How the first review decides the fate of your product
A negative first online review creates a chain reaction of fewer sales, fewer reviews, and more negative reviews. The opposite happens if the first review is positive.
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The same products on different online marketplaces often have very different reviews (see examples below - click to zoom in).
Why does this happen? The authors of today’s research found that one of the key drivers is whether the first review a product receives is positive or negative.
Try to manage your product’s first online review
Impacted metrics: Reviews
Channels: Marketplaces | Ecommerce sales | Website/app
Do everything you ethically can to receive a first online review that’s positive, rather than negative. For example:
Before launch, tease your product to a select group of customers that you believe will rate it highly (e.g. they have a strong need for it or love your brand). Inform them as soon as it’s available so they’re likely to be the first ones to review it.
As soon as you list your new product on a marketplace (e.g. Amazon, Taobao), inform a few happy previous customers from other channels (e.g. your own ecommerce site) that they can buy it there, and you’d love a review if they do.
Personally reach out to early customers that you think have enjoyed your product to ask them to write a review about it. This may not be possible on marketplaces like Amazon when you don’t have direct contact with your customers.
If you do receive a negative first review, try to correct it immediately. The longer you wait, the harder it will be to reverse the negative long-term effect.
Whether a product’s first online review (e.g. on Amazon) is positive (e.g. 4-stars) or negative (e.g. 1-star) has a strong effect on:
The average rating of reviews after it. A negative first review encourages more negative reviews. A positive one leads to more positive ones. This gap shifts very slowly back to the ‘real’ quality of the product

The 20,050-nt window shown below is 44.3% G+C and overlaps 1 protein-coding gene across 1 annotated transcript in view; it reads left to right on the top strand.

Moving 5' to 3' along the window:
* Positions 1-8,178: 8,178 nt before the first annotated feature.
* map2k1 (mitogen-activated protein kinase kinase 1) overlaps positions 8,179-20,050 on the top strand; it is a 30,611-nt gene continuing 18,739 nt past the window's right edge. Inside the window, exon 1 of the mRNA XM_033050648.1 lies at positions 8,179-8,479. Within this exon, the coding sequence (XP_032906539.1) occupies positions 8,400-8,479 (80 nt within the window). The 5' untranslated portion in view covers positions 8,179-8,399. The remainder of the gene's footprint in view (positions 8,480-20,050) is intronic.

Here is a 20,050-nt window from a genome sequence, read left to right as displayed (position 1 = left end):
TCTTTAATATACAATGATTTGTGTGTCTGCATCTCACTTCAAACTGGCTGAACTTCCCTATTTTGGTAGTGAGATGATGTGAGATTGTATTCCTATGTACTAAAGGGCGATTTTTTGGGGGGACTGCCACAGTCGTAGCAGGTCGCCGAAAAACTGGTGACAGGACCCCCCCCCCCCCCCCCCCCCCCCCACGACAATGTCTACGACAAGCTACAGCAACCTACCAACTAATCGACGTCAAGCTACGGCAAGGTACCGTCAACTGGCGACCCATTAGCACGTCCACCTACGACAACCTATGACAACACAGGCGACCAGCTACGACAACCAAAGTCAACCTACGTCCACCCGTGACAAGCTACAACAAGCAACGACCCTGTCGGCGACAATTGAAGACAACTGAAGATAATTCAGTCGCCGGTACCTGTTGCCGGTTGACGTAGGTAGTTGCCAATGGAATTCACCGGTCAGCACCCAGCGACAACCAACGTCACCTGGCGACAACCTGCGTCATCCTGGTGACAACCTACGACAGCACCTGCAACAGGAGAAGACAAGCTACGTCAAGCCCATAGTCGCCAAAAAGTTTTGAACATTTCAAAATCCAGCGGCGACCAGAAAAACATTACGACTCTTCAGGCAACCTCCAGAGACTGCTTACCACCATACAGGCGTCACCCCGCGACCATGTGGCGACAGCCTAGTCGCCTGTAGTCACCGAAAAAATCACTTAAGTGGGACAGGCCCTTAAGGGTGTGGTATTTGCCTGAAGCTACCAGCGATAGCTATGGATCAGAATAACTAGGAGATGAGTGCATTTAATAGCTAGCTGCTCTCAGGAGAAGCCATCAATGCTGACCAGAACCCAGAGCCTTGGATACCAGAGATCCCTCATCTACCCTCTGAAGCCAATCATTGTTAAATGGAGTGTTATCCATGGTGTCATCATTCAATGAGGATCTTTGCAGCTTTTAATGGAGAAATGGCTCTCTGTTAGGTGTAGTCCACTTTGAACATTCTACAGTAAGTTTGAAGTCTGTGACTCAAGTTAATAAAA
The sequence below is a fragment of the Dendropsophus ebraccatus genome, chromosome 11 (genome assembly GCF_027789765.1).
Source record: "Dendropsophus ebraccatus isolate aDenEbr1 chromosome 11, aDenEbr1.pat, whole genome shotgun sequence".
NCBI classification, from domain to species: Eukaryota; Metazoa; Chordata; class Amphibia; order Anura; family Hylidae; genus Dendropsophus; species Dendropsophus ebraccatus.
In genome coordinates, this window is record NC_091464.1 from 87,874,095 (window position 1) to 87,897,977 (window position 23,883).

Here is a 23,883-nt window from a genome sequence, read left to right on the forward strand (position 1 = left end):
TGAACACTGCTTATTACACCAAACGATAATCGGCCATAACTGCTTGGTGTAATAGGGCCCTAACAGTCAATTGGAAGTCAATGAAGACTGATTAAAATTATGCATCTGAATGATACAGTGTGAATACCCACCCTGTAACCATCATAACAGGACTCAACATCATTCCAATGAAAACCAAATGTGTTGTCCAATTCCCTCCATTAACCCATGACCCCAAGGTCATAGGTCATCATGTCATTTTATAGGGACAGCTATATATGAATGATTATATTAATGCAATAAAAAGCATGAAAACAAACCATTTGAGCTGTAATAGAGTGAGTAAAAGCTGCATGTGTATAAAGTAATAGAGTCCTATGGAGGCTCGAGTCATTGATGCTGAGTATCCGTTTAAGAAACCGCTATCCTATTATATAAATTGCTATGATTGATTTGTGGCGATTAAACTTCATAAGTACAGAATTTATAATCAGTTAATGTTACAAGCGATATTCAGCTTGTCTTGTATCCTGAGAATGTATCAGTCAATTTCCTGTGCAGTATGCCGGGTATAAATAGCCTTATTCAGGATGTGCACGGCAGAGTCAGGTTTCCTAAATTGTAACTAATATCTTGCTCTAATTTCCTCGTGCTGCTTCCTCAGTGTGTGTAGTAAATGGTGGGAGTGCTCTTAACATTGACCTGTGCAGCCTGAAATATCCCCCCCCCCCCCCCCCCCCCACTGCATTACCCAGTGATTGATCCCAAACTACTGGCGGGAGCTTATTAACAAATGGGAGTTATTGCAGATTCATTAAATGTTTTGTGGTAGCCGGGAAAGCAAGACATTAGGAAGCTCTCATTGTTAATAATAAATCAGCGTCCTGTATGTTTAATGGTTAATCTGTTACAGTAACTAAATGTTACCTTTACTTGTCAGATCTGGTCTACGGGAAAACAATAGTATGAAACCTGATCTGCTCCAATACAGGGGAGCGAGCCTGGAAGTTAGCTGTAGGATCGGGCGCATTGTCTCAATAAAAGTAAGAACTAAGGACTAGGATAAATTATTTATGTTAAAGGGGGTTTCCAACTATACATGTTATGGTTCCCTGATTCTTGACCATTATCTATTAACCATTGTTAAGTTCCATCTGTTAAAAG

How many reviews the product receives. If the first review is negative less people will buy the product, so less people can write a review. If it’s positive, more people buy it so more will review it. This chain reaction gets stronger over time
An analysis of products on Amazon and Best Buy found that:
One year after a negative first review, the average rating is 0.29 stars lower than it should be and there are 36.49 fewer reviews
The effects of the first review last for 36 months, possibly more
About 1 in 4 products receives a negative first review (based on 1,155 vacuum cleaner models)
Remember, negative reviews aren’t always bad. Some negative reviews are good for you if they’re largely irrelevant to the reader.
(The evolution of reviews over 12 months after a first positive [blue] or negative [red] review. Average rating on the left, number of reviews on the right - Click to zoom in)
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Why it works
Because a negative first review leads to more negative and fewer reviews, we assume the product isn’t good and we’re less likely to buy that product (and then write a review about it).
Seeing that most reviews of a product we bought are either positive or negative may bias how we actually experience and rate that product, no matter how we actually find it.
The analysis was on products for which online reviews are particularly important (vacuum cleaners, toasters, and cameras) because they aren’t bought often and others’ opinions are given a lot of importance. The effect may be different for more complex products (e.g. B2B software), cheaper ones (e.g. groceries), or experiences.
The research focused on marketplaces. It’s unclear if the effect changes for online reviews on your own website or review websites (e.g. Trustpilot)
Companies using this
Companies are mostly aware of the importance of online reviews, but they don’t seem to understand how strong the impact of their products’ first online review is.
Steps to implement
Consider the listing of your product online as a crucial moment and prepare for it ahead of time to maximize the chances of getting a positive first review.
Apply the actions in the “Recommendation” section or test other ethical methods to encourage a first positive review.
Keep in mind that recent research found that giving products away for free for ‘testing’ in exchange for reviews doesn’t improve review ratings.
Market observation (analysis of reviews of 177 vacuum cleaners, 113 toasters, and 190 cameras on Amazon and Bestbuy over 3 years). United States and Canada
Park, S., Shin, W., & Xie, J. (February 2021). The fateful first consumer review. Marketing Science.
Darla Moore School of Business, University of South Carolina and Warrington College of Business, University of Florida. United States
Remember: Because of the groundbreaking nature of this paper, it could be disproven in the future (although this is rare). It also may not be generalizable to your situation. If it’s a risky change, always test it on a small scale before rolling it out widely.
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